Treatment options for lung cancer are determined by the type small cell lung carcinoma (SCLC) or non-small cell lung carcinoma (NSCC), and by stage of the tumor.75 Small cell lung carcinoma, which accounts for approximately 20 of all primary lung cancers and tends to be particularly aggressive, is often widespread by the time of diagnosis and treatment is often limited to chemotherapy and or chest radiation therapy. Representative examples of combination therapies for SCLC are etoposide and cisplatin (EC) etoposide, cisplatin, and vincristine sulfate (ECV)

Neuronal Nicotinic Receptor Agonists

The incidence of smoking is high in patients with schizophrenia, a rate at least three times higher than the general population. In fact, nicotine appears to produce a modest transient improvement in cognitive and sensory deficits in these patients. It has been suggested that smoking in schizophrenia represents an attempt to self-medicate.39 However, these views must be interpreted with caution. Overall, schizophrenic patients have a high degree of comorbid abuse of a variety of substances including nicotine, alcohol, cannabis, cocaine, and amphetamine. Importantly, the rate of substance abuse is higher than in the general population for all of these substances in spite of the fact that such abuse is associated with poorer outcomes, exacerbation of positive symptoms, increased hospitalization, and increased frequency of homelessness. This increased propensity to abuse a variety of substances regardless of consequences suggests that there may be a disregulation of reward systems in...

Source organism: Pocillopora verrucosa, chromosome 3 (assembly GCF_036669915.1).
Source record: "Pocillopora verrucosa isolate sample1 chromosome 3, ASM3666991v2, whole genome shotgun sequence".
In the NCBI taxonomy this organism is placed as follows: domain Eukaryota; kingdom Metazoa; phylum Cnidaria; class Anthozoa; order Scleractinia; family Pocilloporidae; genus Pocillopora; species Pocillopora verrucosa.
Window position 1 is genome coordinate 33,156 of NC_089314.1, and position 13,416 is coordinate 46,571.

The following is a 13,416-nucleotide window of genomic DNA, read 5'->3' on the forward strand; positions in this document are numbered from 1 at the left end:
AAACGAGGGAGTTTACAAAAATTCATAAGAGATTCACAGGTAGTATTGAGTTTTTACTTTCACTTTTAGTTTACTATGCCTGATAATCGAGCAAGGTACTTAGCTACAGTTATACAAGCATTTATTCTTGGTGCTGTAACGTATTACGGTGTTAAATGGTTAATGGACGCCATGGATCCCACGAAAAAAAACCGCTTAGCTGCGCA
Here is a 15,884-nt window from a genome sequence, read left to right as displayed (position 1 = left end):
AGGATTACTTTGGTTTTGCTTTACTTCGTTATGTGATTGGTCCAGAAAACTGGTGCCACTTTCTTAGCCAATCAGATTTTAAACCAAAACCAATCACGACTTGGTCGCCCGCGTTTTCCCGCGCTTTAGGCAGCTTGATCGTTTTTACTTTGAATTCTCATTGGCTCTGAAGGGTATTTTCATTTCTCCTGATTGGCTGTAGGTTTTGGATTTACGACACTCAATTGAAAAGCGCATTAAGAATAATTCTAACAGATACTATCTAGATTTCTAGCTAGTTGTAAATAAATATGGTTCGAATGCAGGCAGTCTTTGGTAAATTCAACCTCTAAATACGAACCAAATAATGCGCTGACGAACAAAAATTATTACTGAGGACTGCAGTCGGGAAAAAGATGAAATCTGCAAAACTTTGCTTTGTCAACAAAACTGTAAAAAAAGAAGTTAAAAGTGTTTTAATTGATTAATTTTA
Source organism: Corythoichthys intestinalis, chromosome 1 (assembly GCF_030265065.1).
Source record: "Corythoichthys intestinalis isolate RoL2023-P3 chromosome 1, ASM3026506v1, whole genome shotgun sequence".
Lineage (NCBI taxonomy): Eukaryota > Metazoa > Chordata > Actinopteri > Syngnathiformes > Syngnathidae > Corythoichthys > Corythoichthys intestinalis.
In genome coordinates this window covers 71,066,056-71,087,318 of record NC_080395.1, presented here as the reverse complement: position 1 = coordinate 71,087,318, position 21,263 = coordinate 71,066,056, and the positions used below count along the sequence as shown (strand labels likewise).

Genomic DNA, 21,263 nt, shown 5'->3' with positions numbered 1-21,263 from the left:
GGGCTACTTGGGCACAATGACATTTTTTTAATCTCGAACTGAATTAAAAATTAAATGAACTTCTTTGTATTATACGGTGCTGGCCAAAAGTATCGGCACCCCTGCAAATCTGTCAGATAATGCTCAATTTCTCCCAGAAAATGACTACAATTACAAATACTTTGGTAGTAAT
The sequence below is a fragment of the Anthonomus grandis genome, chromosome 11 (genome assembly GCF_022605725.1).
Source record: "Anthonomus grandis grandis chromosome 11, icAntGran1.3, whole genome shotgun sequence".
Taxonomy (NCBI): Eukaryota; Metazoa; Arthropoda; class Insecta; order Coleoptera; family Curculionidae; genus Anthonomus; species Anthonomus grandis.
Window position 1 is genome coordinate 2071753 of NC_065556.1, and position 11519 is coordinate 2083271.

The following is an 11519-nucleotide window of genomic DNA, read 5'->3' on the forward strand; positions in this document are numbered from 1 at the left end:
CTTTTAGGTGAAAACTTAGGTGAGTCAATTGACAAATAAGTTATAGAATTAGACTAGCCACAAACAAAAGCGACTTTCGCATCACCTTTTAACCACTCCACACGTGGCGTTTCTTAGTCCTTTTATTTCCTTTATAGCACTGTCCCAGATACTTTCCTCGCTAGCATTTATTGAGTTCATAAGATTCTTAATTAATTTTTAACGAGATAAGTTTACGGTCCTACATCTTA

FSee 708 Kinase Inhibitors for Cancer

Cyclophosphamide, doxorubicin, and vincristine sulfate (CAV) cyclophosphamide, doxorubicin, and etoposide (CAE) etoposide and cisplatin (EP) and cyclophosphamide, etoposide, and vincristine (CEV). Depending on the extent of the disease, non-small cell lung carcinoma can be removed by surgical resection or treated with radiation therapy in combination with chemotherapy (e.g., gemcitabine hydrochloride together with cisplatin and vinorelbine). In addition to the preceding treatment modalities, photodynamic therapy is use for the care of patients with inoperable lung cancer or with distant metastasis. Surgery is the treatment of choice for colorectal cancer and, depending on the stage of the disease, chemotherapy and radiation are used as adjuvant treatment.76 For example, a cocktail of different agents (fluorouracil, leucovorin, and irinotecan) is used for metastatic colorectal cancer. An important advance in the treatment of colorectal cancer has been reported recently with...